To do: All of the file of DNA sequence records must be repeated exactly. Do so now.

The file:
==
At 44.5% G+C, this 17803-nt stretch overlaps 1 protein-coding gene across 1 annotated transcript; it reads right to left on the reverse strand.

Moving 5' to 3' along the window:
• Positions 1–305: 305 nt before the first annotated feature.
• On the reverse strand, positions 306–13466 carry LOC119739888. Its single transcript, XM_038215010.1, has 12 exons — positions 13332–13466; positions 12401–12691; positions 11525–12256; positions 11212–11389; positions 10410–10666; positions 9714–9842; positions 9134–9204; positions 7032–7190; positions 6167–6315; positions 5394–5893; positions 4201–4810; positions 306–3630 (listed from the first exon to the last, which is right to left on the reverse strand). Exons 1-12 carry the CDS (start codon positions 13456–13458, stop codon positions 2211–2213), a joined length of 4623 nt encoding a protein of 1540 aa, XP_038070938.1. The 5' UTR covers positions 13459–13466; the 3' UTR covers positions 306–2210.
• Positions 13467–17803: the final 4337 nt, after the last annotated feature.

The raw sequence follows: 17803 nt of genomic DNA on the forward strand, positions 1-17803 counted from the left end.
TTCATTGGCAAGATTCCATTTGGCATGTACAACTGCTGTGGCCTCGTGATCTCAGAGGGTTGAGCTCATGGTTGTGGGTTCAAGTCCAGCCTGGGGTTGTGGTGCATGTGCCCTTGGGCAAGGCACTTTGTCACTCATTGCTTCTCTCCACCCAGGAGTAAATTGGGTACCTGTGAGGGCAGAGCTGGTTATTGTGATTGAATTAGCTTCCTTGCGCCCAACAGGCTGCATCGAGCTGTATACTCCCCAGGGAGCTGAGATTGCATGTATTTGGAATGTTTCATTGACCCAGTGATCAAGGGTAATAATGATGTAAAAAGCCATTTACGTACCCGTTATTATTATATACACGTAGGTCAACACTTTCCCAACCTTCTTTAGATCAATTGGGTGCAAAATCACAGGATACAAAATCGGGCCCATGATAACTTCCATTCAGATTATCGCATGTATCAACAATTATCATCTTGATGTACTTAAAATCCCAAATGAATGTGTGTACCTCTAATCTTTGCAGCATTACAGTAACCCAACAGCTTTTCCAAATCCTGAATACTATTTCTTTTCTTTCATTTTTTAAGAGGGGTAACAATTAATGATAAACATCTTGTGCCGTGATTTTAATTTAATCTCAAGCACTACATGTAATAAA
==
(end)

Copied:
At 44.5% G+C, this 17803-nt stretch overlaps 1 protein-coding gene across 1 annotated transcript; it reads right to left on the reverse strand.

Moving 5' to 3' along the window:
• Positions 1–305: 305 nt before the first annotated feature.
• On the reverse strand, positions 306–13466 carry LOC119739888. Its single transcript, XM_038215010.1, has 12 exons — positions 13332–13466; positions 12401–12691; positions 11525–12256; positions 11212–11389; positions 10410–10666; positions 9714–9842; positions 9134–9204; positions 7032–7190; positions 6167–6315; positions 5394–5893; positions 4201–4810; positions 306–3630 (listed from the first exon to the last, which is right to left on the reverse strand). Exons 1-12 carry the CDS (start codon positions 13456–13458, stop codon positions 2211–2213), a joined length of 4623 nt encoding a protein of 1540 aa, XP_038070938.1. The 5' UTR covers positions 13459–13466; the 3' UTR covers positions 306–2210.
• Positions 13467–17803: the final 4337 nt, after the last annotated feature.

The raw sequence follows: 17803 nt of genomic DNA on the forward strand, positions 1-17803 counted from the left end.
TTCATTGGCAAGATTCCATTTGGCATGTACAACTGCTGTGGCCTCGTGATCTCAGAGGGTTGAGCTCATGGTTGTGGGTTCAAGTCCAGCCTGGGGTTGTGGTGCATGTGCCCTTGGGCAAGGCACTTTGTCACTCATTGCTTCTCTCCACCCAGGAGTAAATTGGGTACCTGTGAGGGCAGAGCTGGTTATTGTGATTGAATTAGCTTCCTTGCGCCCAACAGGCTGCATCGAGCTGTATACTCCCCAGGGAGCTGAGATTGCATGTATTTGGAATGTTTCATTGACCCAGTGATCAAGGGTAATAATGATGTAAAAAGCCATTTACGTACCCGTTATTATTATATACACGTAGGTCAACACTTTCCCAACCTTCTTTAGATCAATTGGGTGCAAAATCACAGGATACAAAATCGGGCCCATGATAACTTCCATTCAGATTATCGCATGTATCAACAATTATCATCTTGATGTACTTAAAATCCCAAATGAATGTGTGTACCTCTAATCTTTGCAGCATTACAGTAACCCAACAGCTTTTCCAAATCCTGAATACTATTTCTTTTCTTTCATTTTTTAAGAGGGGTAACAATTAATGATAAACATCTTGTGCCGTGATTTTAATTTAATCTCAAGCACTACATGTAATAAA